In fact, the question has already been asked on many of these sites, including: Ask Ubuntu, Unix & Linux, Ask Different, Stack Overflow and Super User.

This is a very basic and very common question that simply cannot be "tweaked" to fit any one site more than the others. It is equally on topic on all of them, which is why it exists in all of them. None of the above are cross-posts because they were asked by different users. However, any of those could be copied verbatim and posted on any of the other sites listed above. Not only would it not require "tweaking" to make it "target" the community, such tweaking wouldn't even be possible since all of those communities include bash in their scope and the answer and question would be the same for all of them.

We therefore find ourselves in the absurd situation where the question can be or has been asked on multiple sites but we are OK with it because it was asked by different people. If, on the other hand, the question had been asked by the same user, that would have been considered against the rules. How does this make any kind of sense?

What's worse, that is just a simple example. It's a basic, trivial even, question and any site where it is on scope is bound to have at least one "expert" who can answer it. But what happens if I have a more obscure, complicated question? Something that takes a proper, bona fide expert to answer. Something that is not known by your average guru but involves obscure knowledge that even most experts wouldn't have. How can I know where to ask it? How can I know which of the many sites where this is on topic is the site frequented by my elusive expert? I can't.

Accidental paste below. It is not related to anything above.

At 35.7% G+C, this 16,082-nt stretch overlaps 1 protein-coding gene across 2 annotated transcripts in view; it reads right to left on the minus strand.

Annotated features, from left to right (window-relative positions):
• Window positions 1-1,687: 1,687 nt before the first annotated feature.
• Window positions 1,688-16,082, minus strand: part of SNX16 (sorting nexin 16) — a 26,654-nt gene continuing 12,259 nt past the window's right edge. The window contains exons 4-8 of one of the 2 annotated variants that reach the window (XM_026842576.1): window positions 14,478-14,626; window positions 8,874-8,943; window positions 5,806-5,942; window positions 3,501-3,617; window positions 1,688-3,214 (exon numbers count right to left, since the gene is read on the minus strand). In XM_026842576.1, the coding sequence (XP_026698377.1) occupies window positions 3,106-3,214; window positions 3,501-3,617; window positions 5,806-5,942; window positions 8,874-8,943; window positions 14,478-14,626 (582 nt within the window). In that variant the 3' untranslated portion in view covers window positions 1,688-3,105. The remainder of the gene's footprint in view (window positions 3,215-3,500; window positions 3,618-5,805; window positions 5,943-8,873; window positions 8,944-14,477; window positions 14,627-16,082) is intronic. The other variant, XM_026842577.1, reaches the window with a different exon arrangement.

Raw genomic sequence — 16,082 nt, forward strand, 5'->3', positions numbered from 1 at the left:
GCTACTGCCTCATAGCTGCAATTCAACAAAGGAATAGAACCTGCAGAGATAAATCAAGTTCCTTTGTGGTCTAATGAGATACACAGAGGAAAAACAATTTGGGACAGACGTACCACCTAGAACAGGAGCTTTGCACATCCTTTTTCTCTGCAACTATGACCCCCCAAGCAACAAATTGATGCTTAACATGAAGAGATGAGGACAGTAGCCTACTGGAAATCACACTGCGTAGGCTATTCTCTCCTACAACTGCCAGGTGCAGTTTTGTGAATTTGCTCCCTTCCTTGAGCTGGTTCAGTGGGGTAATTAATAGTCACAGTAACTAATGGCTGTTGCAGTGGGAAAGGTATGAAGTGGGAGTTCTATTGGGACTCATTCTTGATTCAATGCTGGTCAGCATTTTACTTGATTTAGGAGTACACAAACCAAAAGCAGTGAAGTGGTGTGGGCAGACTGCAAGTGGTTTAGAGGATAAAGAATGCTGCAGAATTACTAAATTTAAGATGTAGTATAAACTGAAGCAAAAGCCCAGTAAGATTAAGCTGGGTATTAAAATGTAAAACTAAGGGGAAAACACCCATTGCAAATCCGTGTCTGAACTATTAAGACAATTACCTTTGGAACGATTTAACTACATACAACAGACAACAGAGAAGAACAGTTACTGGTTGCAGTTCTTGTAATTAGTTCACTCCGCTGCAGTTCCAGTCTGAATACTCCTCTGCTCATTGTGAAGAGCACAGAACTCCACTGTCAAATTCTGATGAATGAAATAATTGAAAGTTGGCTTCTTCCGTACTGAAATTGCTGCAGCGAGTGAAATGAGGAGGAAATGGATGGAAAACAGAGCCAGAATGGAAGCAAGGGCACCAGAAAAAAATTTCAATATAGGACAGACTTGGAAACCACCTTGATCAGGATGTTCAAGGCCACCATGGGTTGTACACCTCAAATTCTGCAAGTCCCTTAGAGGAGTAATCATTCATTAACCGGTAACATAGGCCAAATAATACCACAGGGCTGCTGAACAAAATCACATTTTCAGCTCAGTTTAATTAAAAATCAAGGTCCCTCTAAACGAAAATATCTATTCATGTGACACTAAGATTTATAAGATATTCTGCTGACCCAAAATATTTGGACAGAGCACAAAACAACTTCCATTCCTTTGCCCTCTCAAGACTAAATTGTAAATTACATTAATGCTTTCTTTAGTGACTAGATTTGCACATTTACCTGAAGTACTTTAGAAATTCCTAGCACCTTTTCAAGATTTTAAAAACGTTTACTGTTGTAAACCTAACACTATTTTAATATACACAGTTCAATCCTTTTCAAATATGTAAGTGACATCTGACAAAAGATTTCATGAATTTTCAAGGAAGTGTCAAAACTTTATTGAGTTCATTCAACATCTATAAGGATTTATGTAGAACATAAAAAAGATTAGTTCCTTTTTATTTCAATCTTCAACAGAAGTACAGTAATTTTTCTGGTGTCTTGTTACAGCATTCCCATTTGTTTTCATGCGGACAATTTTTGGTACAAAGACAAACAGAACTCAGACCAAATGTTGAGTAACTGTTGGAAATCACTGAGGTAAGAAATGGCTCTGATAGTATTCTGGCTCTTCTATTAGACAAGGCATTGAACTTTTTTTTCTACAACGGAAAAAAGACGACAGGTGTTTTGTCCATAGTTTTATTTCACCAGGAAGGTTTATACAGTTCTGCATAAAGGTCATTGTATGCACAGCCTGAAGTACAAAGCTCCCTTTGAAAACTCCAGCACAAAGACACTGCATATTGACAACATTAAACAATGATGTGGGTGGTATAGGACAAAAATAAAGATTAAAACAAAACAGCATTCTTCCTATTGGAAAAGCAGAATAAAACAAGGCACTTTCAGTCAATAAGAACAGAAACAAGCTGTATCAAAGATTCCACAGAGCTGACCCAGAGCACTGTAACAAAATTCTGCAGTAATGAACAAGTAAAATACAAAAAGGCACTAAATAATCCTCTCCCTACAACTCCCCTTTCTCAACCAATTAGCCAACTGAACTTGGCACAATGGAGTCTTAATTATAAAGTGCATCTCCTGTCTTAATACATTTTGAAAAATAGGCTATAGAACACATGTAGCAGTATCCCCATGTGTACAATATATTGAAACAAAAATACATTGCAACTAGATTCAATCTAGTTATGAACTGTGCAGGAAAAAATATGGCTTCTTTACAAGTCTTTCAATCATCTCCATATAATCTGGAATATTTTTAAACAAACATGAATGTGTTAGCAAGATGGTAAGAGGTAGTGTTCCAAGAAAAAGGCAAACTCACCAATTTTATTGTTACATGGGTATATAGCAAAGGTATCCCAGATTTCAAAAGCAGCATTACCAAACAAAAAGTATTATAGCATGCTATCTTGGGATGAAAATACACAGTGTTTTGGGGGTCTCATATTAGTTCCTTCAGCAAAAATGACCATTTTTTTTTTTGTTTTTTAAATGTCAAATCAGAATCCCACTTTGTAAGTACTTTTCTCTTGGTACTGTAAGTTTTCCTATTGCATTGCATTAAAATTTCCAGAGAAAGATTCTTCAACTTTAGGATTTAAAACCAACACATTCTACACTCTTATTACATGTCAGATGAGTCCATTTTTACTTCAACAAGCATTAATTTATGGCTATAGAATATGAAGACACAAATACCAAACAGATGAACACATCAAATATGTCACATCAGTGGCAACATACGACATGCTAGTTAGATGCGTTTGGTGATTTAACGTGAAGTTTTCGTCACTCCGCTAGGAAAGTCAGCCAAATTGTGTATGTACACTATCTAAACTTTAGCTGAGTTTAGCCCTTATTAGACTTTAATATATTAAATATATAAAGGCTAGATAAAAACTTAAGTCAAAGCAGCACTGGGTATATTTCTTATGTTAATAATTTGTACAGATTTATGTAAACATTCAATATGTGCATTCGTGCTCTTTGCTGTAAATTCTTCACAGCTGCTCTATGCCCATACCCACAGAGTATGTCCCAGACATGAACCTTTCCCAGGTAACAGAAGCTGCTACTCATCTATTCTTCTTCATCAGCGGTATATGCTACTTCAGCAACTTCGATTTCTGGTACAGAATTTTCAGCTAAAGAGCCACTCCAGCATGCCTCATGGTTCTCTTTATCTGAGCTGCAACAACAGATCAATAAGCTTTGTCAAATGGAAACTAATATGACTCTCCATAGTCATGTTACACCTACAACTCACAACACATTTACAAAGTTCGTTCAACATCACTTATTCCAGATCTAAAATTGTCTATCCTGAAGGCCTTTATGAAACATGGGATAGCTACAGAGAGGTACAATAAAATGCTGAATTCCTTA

Since I can't, the reasonable thing would be to post on as many sites as I can, in the hopes that one of the questions would catch the eye of the one or two people who can answer me. As the question would be equally on topic on all of them, there would be no way of adapting it to the target site. Therefore, if I want to follow our rules I would have to post on one site, wait a few weeks, then delete and post on the next etc.

This is not only a huge waste of my, the asker's time, it is also depriving each community of a useful question (in this hypothetical example, my question is just one of those brilliant, wonderful questions that all sites want). Since we don't allow cross-posting, this wonderful question would have to be deleted from every site until it lands on the one place where my hypothetical expert would see it. This is to the detriment of every other site which could have benefited from a useful Q&A. Who benefits from this? What do we gain?

The arguments against cross-posting that I keep hearing tend to focus on "duplicating effort". They tend to go something like this: "if you post on many sites, that means that people will be duplicating their effort an answering on different places". As the real example I quoted above demonstrates, this argument makes no sense at all given that we do allow the same question on multiple sites as long as it wasn't asked by the same user. We still duplicate effort, so what's the point?

I see two options:

  1. We make a system where we can close questions as cross-site duplicates. That way, we would actually avoid duplicating effort and the OP would be directed to whatever site their question has been answered on. Plus, since we would have a duplicate "sign post" on the site where the question was closed, that site would also benefit from the answers of the dupe. Everybody wins.